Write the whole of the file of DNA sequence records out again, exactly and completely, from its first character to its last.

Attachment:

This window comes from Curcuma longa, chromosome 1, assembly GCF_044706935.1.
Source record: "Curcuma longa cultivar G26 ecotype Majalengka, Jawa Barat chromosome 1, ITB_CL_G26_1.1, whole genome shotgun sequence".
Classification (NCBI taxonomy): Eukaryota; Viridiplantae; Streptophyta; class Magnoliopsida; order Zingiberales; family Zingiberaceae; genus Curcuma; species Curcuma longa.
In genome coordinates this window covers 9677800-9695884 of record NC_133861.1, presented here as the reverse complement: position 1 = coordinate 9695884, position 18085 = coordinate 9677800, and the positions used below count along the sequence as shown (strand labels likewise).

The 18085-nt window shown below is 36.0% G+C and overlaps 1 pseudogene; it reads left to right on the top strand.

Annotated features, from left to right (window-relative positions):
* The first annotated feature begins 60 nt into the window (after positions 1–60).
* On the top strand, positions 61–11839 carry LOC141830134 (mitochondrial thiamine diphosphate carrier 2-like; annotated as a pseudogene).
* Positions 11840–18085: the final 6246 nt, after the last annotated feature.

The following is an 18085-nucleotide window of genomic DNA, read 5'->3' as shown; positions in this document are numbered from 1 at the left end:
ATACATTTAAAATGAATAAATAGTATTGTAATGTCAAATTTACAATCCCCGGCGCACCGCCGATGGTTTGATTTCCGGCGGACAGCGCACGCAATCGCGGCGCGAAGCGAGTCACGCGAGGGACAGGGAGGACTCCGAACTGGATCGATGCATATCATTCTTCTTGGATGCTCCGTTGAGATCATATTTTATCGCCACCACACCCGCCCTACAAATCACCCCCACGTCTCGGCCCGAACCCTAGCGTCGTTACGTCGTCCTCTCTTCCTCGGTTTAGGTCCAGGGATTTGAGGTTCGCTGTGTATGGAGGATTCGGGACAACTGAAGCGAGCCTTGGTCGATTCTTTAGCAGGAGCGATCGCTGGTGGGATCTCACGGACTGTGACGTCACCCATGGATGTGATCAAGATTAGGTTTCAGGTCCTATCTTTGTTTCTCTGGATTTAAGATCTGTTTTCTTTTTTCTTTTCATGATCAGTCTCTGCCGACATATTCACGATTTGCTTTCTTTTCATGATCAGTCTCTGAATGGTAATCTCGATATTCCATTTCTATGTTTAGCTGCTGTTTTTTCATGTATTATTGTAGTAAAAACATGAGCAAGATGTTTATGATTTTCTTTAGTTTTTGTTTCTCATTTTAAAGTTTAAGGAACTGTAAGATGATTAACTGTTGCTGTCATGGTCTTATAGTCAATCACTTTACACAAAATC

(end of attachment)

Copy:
This window comes from Curcuma longa, chromosome 1, assembly GCF_044706935.1.
Source record: "Curcuma longa cultivar G26 ecotype Majalengka, Jawa Barat chromosome 1, ITB_CL_G26_1.1, whole genome shotgun sequence".
Classification (NCBI taxonomy): Eukaryota; Viridiplantae; Streptophyta; class Magnoliopsida; order Zingiberales; family Zingiberaceae; genus Curcuma; species Curcuma longa.
In genome coordinates this window covers 9677800-9695884 of record NC_133861.1, presented here as the reverse complement: position 1 = coordinate 9695884, position 18085 = coordinate 9677800, and the positions used below count along the sequence as shown (strand labels likewise).

The 18085-nt window shown below is 36.0% G+C and overlaps 1 pseudogene; it reads left to right on the top strand.

Annotated features, from left to right (window-relative positions):
* The first annotated feature begins 60 nt into the window (after positions 1–60).
* On the top strand, positions 61–11839 carry LOC141830134 (mitochondrial thiamine diphosphate carrier 2-like; annotated as a pseudogene).
* Positions 11840–18085: the final 6246 nt, after the last annotated feature.

The following is an 18085-nucleotide window of genomic DNA, read 5'->3' as shown; positions in this document are numbered from 1 at the left end:
ATACATTTAAAATGAATAAATAGTATTGTAATGTCAAATTTACAATCCCCGGCGCACCGCCGATGGTTTGATTTCCGGCGGACAGCGCACGCAATCGCGGCGCGAAGCGAGTCACGCGAGGGACAGGGAGGACTCCGAACTGGATCGATGCATATCATTCTTCTTGGATGCTCCGTTGAGATCATATTTTATCGCCACCACACCCGCCCTACAAATCACCCCCACGTCTCGGCCCGAACCCTAGCGTCGTTACGTCGTCCTCTCTTCCTCGGTTTAGGTCCAGGGATTTGAGGTTCGCTGTGTATGGAGGATTCGGGACAACTGAAGCGAGCCTTGGTCGATTCTTTAGCAGGAGCGATCGCTGGTGGGATCTCACGGACTGTGACGTCACCCATGGATGTGATCAAGATTAGGTTTCAGGTCCTATCTTTGTTTCTCTGGATTTAAGATCTGTTTTCTTTTTTCTTTTCATGATCAGTCTCTGCCGACATATTCACGATTTGCTTTCTTTTCATGATCAGTCTCTGAATGGTAATCTCGATATTCCATTTCTATGTTTAGCTGCTGTTTTTTCATGTATTATTGTAGTAAAAACATGAGCAAGATGTTTATGATTTTCTTTAGTTTTTGTTTCTCATTTTAAAGTTTAAGGAACTGTAAGATGATTAACTGTTGCTGTCATGGTCTTATAGTCAATCACTTTACACAAAATC